Title: Siglo XXI
Artist: The Liberation Music Collective
Label: Ad Astrum Records
Formats: CD, MP3
Release Date: August 29, 2015
This month’s new release from the Bloomington, IN based jazz group The Liberation Music Collective is an ambitious debut from the self-described “socially-conscious big band.” Borrowing its name, concept, and utilizing cover art similar to Charlie Haden’s similar group from the 1970s—Liberation Music Orchestra—the group attempts to similarly address the sociopolitical concerns of its own day, with each of the album’s tracks being aimed at a particular social or political issue that is present in popular discourse.
Despite the seemingly abstract nature of writing what is mostly instrumental music, the group finds ways to incorporate direct references to the topics which they reference on this album. Rather than writing conceptual compositions that are ostensibly “about” something, The Liberation Music Orchestra utilizes a number of techniques in order to situate their music in terms of the issues they are referencing. This takes many forms, from interviews with band members discussing art’s potential for social change, gay rights, and the difficulties of being a black man in America that are used as framing devices for instrumental pieces, to lyrics that directly address particular issues, as in “Herstory,” a jazz-rap song about feminism. A third and particularly effective way that the group provides direct points of reference for what may otherwise sound like musical abstraction is their use of samples, drawing material Malcolm X, the Adhan—the Muslim call to prayer—as well as from the cell phone recording of police choking Eric Garner to death.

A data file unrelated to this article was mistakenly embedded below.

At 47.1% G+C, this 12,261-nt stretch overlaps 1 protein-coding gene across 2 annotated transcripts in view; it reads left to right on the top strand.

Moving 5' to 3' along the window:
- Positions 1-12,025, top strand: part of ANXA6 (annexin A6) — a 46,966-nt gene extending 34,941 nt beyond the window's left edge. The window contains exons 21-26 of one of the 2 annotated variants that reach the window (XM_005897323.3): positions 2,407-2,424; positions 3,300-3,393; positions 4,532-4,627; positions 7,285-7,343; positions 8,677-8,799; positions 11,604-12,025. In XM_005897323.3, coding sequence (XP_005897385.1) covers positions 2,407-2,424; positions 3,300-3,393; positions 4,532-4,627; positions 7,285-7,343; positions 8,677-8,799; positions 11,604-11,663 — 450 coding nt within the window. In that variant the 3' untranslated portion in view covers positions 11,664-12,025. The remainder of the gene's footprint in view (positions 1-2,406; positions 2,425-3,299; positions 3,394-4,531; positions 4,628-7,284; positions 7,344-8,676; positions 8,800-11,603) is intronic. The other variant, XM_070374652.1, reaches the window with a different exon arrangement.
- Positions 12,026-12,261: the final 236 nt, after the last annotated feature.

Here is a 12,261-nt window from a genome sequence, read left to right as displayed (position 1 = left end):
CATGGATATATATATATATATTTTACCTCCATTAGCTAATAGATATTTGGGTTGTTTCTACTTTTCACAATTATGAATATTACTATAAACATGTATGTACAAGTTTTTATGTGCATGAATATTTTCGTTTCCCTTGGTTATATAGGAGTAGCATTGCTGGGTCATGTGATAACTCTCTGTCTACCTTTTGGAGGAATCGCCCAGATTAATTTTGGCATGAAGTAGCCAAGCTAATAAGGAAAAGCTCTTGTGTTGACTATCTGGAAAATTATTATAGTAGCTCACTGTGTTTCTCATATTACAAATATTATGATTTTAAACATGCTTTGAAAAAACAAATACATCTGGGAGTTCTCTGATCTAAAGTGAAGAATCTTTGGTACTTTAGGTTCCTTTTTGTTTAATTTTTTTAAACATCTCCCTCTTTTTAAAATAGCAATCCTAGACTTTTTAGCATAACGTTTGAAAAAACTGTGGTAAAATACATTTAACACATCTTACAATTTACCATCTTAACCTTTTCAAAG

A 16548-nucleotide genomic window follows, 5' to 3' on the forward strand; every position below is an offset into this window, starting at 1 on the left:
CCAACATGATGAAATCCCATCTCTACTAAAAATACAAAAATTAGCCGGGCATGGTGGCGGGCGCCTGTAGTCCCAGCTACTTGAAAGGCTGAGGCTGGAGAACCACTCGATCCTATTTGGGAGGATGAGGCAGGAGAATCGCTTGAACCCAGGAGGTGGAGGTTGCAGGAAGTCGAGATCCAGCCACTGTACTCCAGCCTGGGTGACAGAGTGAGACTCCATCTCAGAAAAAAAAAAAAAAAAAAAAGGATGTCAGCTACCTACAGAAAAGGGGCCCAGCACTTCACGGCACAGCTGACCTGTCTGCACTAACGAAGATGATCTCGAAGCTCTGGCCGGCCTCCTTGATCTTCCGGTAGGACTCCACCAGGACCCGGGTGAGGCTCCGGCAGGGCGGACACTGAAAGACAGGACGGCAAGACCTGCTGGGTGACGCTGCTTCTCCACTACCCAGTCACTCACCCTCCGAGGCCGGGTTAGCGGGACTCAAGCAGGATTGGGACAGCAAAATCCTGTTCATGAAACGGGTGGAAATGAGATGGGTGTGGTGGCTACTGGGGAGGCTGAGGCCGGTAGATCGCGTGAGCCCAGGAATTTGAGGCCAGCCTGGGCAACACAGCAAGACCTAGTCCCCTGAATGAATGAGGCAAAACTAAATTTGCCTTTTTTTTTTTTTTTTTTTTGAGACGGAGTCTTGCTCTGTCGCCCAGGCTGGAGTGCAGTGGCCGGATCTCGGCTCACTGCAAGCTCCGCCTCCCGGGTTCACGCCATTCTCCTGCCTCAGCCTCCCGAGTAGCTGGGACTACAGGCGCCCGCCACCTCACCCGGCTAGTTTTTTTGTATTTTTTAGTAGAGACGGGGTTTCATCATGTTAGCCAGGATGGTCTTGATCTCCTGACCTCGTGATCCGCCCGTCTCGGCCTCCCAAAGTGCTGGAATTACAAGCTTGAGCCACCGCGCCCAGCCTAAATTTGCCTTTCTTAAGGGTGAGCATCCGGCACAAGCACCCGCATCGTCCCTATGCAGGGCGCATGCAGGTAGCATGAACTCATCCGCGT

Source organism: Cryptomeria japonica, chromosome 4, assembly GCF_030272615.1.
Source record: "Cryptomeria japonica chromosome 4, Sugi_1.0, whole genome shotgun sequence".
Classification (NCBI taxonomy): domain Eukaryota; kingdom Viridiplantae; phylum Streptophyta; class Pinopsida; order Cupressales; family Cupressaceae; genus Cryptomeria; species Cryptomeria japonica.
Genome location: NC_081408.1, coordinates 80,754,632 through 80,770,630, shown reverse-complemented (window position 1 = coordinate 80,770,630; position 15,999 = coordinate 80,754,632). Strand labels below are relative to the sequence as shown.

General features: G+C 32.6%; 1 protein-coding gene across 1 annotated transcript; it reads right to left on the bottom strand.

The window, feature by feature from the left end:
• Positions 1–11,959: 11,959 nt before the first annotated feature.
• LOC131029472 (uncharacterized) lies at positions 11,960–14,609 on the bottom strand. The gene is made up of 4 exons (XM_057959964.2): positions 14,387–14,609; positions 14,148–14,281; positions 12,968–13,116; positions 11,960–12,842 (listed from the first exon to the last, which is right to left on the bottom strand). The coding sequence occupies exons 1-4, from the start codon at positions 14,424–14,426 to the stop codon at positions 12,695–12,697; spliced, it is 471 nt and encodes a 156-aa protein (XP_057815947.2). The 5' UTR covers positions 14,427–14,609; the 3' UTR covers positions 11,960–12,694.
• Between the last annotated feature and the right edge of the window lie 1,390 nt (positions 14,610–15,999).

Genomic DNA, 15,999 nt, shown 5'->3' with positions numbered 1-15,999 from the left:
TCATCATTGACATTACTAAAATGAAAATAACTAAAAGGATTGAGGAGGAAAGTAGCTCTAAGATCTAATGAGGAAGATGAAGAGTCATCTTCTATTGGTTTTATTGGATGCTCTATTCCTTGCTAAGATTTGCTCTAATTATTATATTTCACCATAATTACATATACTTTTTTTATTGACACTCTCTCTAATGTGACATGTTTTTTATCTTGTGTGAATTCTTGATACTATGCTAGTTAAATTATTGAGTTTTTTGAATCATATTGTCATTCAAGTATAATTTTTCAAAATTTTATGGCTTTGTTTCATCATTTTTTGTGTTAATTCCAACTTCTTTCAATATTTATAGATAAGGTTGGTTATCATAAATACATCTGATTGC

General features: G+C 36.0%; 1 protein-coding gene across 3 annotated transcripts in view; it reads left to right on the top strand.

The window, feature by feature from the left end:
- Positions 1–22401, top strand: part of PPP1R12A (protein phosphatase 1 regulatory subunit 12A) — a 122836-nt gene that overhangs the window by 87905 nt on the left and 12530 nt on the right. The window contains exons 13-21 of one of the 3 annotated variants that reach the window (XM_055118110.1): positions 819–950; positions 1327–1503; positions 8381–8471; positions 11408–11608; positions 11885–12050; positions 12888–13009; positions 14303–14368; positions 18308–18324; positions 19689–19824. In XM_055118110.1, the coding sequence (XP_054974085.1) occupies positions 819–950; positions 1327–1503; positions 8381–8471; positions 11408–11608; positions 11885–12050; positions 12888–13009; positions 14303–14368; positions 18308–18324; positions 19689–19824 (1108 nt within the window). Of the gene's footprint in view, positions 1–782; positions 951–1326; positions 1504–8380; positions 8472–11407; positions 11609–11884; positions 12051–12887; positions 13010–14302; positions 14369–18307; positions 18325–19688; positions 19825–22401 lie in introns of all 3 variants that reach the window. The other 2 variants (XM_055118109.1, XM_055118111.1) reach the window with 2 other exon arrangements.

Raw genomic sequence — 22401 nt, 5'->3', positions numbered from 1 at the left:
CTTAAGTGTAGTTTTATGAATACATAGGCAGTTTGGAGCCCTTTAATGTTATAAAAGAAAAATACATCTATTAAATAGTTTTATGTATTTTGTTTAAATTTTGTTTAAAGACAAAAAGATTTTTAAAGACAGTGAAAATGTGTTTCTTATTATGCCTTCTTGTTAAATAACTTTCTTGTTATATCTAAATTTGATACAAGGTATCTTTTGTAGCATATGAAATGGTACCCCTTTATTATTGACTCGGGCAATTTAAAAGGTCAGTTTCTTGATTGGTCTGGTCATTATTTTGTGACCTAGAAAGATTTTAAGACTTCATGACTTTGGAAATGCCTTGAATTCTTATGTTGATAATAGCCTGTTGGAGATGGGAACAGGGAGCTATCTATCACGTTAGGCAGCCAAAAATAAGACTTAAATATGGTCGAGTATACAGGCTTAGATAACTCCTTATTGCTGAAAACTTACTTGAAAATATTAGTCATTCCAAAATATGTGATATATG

The Liberation Music Collective’s overtly political agenda does not detract from the quality of their compositions, however. The group’s tunes would likely hold their own with or without the group’s political or social advocacy, with compositions showcasing skill in orchestration (the masterfully building minimalism of “Murasaki”), several excellent solos (highlights include guitarist Joel Tucker on “Black & Red” and cornet player, composer, and co-founder Matt Riggen on “War Department”), and co-founder and bassist Hannah Fidler’s excellent melodic writing and singing on “El Viento.”
As with any project with this broad of a scope, Siglo XXI presents some significant risks to the artistic vision of the Liberation Music Orchestra, including the possibility of misinterpretation or oversimplification of complex and significant issues. Fortunately, this group brings forth an earnestness in both their musical and social agendas which may help them overcome potential criticism on these fronts. The Liberation Music Collective manages to avoid most of the potential pitfalls that come with this territory, and Siglo XXI is a fresh, provocative, and evocative artistic statement from a promising group.
Listen on Spotify here.
Reviewed by Matthew Alley